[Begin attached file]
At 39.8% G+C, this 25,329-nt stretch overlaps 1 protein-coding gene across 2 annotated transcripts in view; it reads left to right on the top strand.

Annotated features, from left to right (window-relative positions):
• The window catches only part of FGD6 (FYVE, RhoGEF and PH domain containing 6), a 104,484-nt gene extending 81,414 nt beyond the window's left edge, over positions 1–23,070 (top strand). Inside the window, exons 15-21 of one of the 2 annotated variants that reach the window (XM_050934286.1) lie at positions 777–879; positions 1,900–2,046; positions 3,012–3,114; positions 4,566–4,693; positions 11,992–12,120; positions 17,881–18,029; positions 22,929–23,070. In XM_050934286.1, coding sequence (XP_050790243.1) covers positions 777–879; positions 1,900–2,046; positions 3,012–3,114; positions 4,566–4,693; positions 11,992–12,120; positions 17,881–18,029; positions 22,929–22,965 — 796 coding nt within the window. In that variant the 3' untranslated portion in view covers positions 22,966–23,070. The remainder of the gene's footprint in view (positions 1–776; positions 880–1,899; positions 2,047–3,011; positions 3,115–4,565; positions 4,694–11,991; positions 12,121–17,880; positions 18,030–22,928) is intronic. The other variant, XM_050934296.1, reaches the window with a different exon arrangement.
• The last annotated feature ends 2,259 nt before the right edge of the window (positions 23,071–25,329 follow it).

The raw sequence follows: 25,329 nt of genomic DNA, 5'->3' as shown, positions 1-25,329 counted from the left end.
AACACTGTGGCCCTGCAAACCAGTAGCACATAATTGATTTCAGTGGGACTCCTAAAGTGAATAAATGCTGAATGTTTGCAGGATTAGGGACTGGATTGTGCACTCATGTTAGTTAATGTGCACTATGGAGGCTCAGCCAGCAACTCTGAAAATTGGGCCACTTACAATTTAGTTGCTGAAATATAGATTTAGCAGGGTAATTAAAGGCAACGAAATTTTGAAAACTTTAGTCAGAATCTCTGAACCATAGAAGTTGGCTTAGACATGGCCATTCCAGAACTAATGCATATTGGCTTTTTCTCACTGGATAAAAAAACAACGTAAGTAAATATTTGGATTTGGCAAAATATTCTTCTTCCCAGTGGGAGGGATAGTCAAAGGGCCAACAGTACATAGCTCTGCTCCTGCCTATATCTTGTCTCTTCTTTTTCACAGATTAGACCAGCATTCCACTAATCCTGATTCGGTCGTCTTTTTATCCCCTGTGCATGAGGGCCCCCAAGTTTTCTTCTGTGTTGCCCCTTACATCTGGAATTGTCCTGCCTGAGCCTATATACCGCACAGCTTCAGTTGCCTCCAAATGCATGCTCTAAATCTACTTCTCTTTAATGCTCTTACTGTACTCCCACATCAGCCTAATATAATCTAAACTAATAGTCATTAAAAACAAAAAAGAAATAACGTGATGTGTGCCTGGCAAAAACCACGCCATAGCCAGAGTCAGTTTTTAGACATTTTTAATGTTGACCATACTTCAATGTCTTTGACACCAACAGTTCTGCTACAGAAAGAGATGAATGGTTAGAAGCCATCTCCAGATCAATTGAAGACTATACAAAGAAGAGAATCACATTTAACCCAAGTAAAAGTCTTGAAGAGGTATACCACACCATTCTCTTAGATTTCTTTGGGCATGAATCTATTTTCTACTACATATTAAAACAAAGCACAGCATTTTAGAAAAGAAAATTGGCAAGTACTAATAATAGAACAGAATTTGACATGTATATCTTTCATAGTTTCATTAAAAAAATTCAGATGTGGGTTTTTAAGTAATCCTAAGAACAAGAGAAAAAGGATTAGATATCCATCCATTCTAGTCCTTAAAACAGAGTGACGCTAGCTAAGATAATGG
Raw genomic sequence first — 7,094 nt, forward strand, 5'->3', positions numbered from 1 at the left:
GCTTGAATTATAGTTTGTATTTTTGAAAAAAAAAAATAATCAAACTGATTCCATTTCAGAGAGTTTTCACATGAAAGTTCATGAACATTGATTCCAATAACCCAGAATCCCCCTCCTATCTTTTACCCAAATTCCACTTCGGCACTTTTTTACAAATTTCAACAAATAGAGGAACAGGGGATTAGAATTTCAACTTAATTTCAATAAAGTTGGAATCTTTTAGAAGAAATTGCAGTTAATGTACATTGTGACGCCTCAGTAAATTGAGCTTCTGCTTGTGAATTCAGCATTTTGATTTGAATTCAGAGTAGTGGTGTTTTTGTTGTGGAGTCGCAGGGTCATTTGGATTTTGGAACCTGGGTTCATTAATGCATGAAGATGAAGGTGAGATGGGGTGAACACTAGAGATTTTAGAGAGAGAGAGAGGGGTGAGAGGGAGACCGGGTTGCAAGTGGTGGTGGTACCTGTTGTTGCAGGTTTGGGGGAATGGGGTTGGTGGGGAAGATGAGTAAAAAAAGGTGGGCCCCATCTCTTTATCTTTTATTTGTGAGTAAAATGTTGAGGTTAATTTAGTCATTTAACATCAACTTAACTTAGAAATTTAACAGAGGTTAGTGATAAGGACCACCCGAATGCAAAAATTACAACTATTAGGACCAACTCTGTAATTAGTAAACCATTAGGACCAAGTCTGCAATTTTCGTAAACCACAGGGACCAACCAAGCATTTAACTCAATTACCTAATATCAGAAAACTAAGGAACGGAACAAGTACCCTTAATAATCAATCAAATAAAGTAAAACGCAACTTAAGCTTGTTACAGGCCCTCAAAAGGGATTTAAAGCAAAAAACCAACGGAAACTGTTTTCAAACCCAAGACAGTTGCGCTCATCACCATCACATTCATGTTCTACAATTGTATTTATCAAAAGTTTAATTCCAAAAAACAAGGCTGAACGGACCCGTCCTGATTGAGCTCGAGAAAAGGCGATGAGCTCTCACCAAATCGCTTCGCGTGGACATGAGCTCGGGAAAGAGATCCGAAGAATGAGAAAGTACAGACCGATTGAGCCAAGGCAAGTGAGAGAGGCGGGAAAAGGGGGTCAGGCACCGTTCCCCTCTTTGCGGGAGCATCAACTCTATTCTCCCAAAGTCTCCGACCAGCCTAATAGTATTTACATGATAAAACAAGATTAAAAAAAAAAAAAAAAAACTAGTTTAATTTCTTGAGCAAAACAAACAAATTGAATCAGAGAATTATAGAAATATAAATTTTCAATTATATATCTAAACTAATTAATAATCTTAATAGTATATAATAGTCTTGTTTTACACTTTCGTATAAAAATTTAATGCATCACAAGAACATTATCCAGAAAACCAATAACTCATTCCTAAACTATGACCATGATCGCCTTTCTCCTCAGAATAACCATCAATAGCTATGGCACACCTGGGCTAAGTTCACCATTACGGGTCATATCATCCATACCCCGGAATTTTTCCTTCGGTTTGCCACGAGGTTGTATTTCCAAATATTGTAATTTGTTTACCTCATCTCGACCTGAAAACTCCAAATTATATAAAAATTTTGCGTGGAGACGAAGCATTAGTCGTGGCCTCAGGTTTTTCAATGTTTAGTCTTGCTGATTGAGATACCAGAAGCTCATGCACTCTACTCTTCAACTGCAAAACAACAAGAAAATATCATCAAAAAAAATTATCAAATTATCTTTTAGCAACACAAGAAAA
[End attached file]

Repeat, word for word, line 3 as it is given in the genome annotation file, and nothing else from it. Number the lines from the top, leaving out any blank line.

• The window catches only part of FGD6 (FYVE, RhoGEF and PH domain containing 6), a 104,484-nt gene extending 81,414 nt beyond the window's left edge, over positions 1–23,070 (top strand). Inside the window, exons 15-21 of one of the 2 annotated variants that reach the window (XM_050934286.1) lie at positions 777–879; positions 1,900–2,046; positions 3,012–3,114; positions 4,566–4,693; positions 11,992–12,120; positions 17,881–18,029; positions 22,929–23,070. In XM_050934286.1, coding sequence (XP_050790243.1) covers positions 777–879; positions 1,900–2,046; positions 3,012–3,114; positions 4,566–4,693; positions 11,992–12,120; positions 17,881–18,029; positions 22,929–22,965 — 796 coding nt within the window. In that variant the 3' untranslated portion in view covers positions 22,966–23,070. The remainder of the gene's footprint in view (positions 1–776; positions 880–1,899; positions 2,047–3,011; positions 3,115–4,565; positions 4,694–11,991; positions 12,121–17,880; positions 18,030–22,928) is intronic. The other variant, XM_050934296.1, reaches the window with a different exon arrangement.